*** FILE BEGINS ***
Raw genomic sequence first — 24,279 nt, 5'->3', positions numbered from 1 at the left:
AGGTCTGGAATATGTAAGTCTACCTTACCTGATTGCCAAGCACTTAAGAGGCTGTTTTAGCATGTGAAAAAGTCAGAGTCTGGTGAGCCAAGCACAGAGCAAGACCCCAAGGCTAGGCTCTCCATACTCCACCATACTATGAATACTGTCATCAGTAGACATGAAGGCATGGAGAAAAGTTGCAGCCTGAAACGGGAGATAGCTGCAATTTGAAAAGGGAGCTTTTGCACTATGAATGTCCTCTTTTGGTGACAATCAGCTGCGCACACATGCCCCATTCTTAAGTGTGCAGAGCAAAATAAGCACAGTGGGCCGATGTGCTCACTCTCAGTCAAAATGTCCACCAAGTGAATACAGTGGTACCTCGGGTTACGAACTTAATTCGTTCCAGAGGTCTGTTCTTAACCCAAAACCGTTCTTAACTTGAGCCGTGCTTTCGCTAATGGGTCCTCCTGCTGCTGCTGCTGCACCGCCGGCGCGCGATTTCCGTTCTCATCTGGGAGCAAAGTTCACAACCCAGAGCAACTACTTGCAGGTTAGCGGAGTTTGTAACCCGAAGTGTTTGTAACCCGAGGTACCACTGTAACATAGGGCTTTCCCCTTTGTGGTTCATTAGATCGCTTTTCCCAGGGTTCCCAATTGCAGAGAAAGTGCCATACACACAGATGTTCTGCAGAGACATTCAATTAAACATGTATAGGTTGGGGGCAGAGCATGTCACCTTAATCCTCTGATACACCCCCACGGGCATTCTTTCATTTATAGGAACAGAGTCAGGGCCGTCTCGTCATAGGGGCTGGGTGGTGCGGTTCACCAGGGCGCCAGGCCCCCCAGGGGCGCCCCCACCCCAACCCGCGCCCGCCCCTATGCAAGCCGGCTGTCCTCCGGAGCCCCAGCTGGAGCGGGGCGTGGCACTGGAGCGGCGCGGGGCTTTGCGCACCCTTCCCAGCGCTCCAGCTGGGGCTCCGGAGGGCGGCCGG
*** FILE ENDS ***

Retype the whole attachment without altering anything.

Raw genomic sequence first — 24,279 nt, 5'->3', positions numbered from 1 at the left:
AGGTCTGGAATATGTAAGTCTACCTTACCTGATTGCCAAGCACTTAAGAGGCTGTTTTAGCATGTGAAAAAGTCAGAGTCTGGTGAGCCAAGCACAGAGCAAGACCCCAAGGCTAGGCTCTCCATACTCCACCATACTATGAATACTGTCATCAGTAGACATGAAGGCATGGAGAAAAGTTGCAGCCTGAAACGGGAGATAGCTGCAATTTGAAAAGGGAGCTTTTGCACTATGAATGTCCTCTTTTGGTGACAATCAGCTGCGCACACATGCCCCATTCTTAAGTGTGCAGAGCAAAATAAGCACAGTGGGCCGATGTGCTCACTCTCAGTCAAAATGTCCACCAAGTGAATACAGTGGTACCTCGGGTTACGAACTTAATTCGTTCCAGAGGTCTGTTCTTAACCCAAAACCGTTCTTAACTTGAGCCGTGCTTTCGCTAATGGGTCCTCCTGCTGCTGCTGCTGCACCGCCGGCGCGCGATTTCCGTTCTCATCTGGGAGCAAAGTTCACAACCCAGAGCAACTACTTGCAGGTTAGCGGAGTTTGTAACCCGAAGTGTTTGTAACCCGAGGTACCACTGTAACATAGGGCTTTCCCCTTTGTGGTTCATTAGATCGCTTTTCCCAGGGTTCCCAATTGCAGAGAAAGTGCCATACACACAGATGTTCTGCAGAGACATTCAATTAAACATGTATAGGTTGGGGGCAGAGCATGTCACCTTAATCCTCTGATACACCCCCACGGGCATTCTTTCATTTATAGGAACAGAGTCAGGGCCGTCTCGTCATAGGGGCTGGGTGGTGCGGTTCACCAGGGCGCCAGGCCCCCCAGGGGCGCCCCCACCCCAACCCGCGCCCGCCCCTATGCAAGCCGGCTGTCCTCCGGAGCCCCAGCTGGAGCGGGGCGTGGCACTGGAGCGGCGCGGGGCTTTGCGCACCCTTCCCAGCGCTCCAGCTGGGGCTCCGGAGGGCGGCCGG